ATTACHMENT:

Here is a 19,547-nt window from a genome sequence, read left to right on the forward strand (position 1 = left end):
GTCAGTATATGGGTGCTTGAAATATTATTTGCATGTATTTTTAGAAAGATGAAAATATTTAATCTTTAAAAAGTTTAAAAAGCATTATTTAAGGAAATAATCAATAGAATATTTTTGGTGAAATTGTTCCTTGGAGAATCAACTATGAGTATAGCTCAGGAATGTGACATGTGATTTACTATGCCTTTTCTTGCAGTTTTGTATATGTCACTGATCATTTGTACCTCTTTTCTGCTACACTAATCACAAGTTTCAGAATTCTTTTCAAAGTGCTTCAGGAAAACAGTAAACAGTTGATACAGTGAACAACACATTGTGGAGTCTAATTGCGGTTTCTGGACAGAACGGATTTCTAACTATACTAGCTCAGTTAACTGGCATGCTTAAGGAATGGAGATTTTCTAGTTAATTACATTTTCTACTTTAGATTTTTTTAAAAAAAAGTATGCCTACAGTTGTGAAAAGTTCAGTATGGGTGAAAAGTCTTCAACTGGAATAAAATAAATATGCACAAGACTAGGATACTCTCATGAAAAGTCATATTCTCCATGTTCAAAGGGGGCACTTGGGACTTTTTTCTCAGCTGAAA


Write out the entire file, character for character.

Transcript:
Here is a 19,547-nt window from a genome sequence, read left to right on the forward strand (position 1 = left end):
GTCAGTATATGGGTGCTTGAAATATTATTTGCATGTATTTTTAGAAAGATGAAAATATTTAATCTTTAAAAAGTTTAAAAAGCATTATTTAAGGAAATAATCAATAGAATATTTTTGGTGAAATTGTTCCTTGGAGAATCAACTATGAGTATAGCTCAGGAATGTGACATGTGATTTACTATGCCTTTTCTTGCAGTTTTGTATATGTCACTGATCATTTGTACCTCTTTTCTGCTACACTAATCACAAGTTTCAGAATTCTTTTCAAAGTGCTTCAGGAAAACAGTAAACAGTTGATACAGTGAACAACACATTGTGGAGTCTAATTGCGGTTTCTGGACAGAACGGATTTCTAACTATACTAGCTCAGTTAACTGGCATGCTTAAGGAATGGAGATTTTCTAGTTAATTACATTTTCTACTTTAGATTTTTTTAAAAAAAAGTATGCCTACAGTTGTGAAAAGTTCAGTATGGGTGAAAAGTCTTCAACTGGAATAAAATAAATATGCACAAGACTAGGATACTCTCATGAAAAGTCATATTCTCCATGTTCAAAGGGGGCACTTGGGACTTTTTTCTCAGCTGAAA